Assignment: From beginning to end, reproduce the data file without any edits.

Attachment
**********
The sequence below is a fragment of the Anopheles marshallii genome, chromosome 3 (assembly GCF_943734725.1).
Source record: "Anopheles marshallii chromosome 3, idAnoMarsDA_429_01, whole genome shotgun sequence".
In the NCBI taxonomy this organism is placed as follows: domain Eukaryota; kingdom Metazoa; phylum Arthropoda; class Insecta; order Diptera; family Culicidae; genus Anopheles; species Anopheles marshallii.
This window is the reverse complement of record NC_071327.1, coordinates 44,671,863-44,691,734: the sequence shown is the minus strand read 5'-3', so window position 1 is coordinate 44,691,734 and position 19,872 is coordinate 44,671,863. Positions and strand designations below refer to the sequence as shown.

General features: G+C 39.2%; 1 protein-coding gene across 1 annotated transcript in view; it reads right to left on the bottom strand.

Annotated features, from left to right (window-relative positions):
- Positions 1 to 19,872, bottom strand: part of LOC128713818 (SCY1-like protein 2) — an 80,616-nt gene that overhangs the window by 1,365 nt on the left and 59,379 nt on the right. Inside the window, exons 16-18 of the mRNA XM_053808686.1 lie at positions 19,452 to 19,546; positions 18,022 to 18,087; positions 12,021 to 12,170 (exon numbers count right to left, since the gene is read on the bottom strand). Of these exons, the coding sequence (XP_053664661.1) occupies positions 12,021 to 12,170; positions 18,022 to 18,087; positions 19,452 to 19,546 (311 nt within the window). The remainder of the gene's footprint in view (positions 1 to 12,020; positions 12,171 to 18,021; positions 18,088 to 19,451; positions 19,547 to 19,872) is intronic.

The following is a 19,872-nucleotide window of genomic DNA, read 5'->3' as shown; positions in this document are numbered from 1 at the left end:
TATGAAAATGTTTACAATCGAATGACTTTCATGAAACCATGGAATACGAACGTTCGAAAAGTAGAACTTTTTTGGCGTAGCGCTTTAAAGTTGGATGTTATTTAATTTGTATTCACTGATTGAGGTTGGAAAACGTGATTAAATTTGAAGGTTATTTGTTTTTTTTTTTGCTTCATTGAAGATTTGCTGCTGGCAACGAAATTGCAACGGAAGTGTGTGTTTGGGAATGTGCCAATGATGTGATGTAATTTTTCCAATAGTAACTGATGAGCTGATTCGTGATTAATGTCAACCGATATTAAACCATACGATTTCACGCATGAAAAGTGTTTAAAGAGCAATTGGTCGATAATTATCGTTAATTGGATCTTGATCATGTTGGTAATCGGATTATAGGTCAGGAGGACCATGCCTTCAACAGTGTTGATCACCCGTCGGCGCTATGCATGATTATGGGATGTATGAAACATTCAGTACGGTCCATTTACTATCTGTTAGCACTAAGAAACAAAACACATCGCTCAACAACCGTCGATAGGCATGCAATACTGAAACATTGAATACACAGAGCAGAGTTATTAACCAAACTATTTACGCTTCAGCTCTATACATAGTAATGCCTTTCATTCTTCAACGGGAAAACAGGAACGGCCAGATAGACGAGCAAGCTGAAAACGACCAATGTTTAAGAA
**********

The sequence below is a fragment of the Anopheles marshallii genome, chromosome 3 (assembly GCF_943734725.1).
Source record: "Anopheles marshallii chromosome 3, idAnoMarsDA_429_01, whole genome shotgun sequence".
In the NCBI taxonomy this organism is placed as follows: domain Eukaryota; kingdom Metazoa; phylum Arthropoda; class Insecta; order Diptera; family Culicidae; genus Anopheles; species Anopheles marshallii.
This window is the reverse complement of record NC_071327.1, coordinates 44,671,863-44,691,734: the sequence shown is the minus strand read 5'-3', so window position 1 is coordinate 44,691,734 and position 19,872 is coordinate 44,671,863. Positions and strand designations below refer to the sequence as shown.

General features: G+C 39.2%; 1 protein-coding gene across 1 annotated transcript in view; it reads right to left on the bottom strand.

Annotated features, from left to right (window-relative positions):
- Positions 1 to 19,872, bottom strand: part of LOC128713818 (SCY1-like protein 2) — an 80,616-nt gene that overhangs the window by 1,365 nt on the left and 59,379 nt on the right. Inside the window, exons 16-18 of the mRNA XM_053808686.1 lie at positions 19,452 to 19,546; positions 18,022 to 18,087; positions 12,021 to 12,170 (exon numbers count right to left, since the gene is read on the bottom strand). Of these exons, the coding sequence (XP_053664661.1) occupies positions 12,021 to 12,170; positions 18,022 to 18,087; positions 19,452 to 19,546 (311 nt within the window). The remainder of the gene's footprint in view (positions 1 to 12,020; positions 12,171 to 18,021; positions 18,088 to 19,451; positions 19,547 to 19,872) is intronic.

The following is a 19,872-nucleotide window of genomic DNA, read 5'->3' as shown; positions in this document are numbered from 1 at the left end:
TATGAAAATGTTTACAATCGAATGACTTTCATGAAACCATGGAATACGAACGTTCGAAAAGTAGAACTTTTTTGGCGTAGCGCTTTAAAGTTGGATGTTATTTAATTTGTATTCACTGATTGAGGTTGGAAAACGTGATTAAATTTGAAGGTTATTTGTTTTTTTTTTTGCTTCATTGAAGATTTGCTGCTGGCAACGAAATTGCAACGGAAGTGTGTGTTTGGGAATGTGCCAATGATGTGATGTAATTTTTCCAATAGTAACTGATGAGCTGATTCGTGATTAATGTCAACCGATATTAAACCATACGATTTCACGCATGAAAAGTGTTTAAAGAGCAATTGGTCGATAATTATCGTTAATTGGATCTTGATCATGTTGGTAATCGGATTATAGGTCAGGAGGACCATGCCTTCAACAGTGTTGATCACCCGTCGGCGCTATGCATGATTATGGGATGTATGAAACATTCAGTACGGTCCATTTACTATCTGTTAGCACTAAGAAACAAAACACATCGCTCAACAACCGTCGATAGGCATGCAATACTGAAACATTGAATACACAGAGCAGAGTTATTAACCAAACTATTTACGCTTCAGCTCTATACATAGTAATGCCTTTCATTCTTCAACGGGAAAACAGGAACGGCCAGATAGACGAGCAAGCTGAAAACGACCAATGTTTAAGAA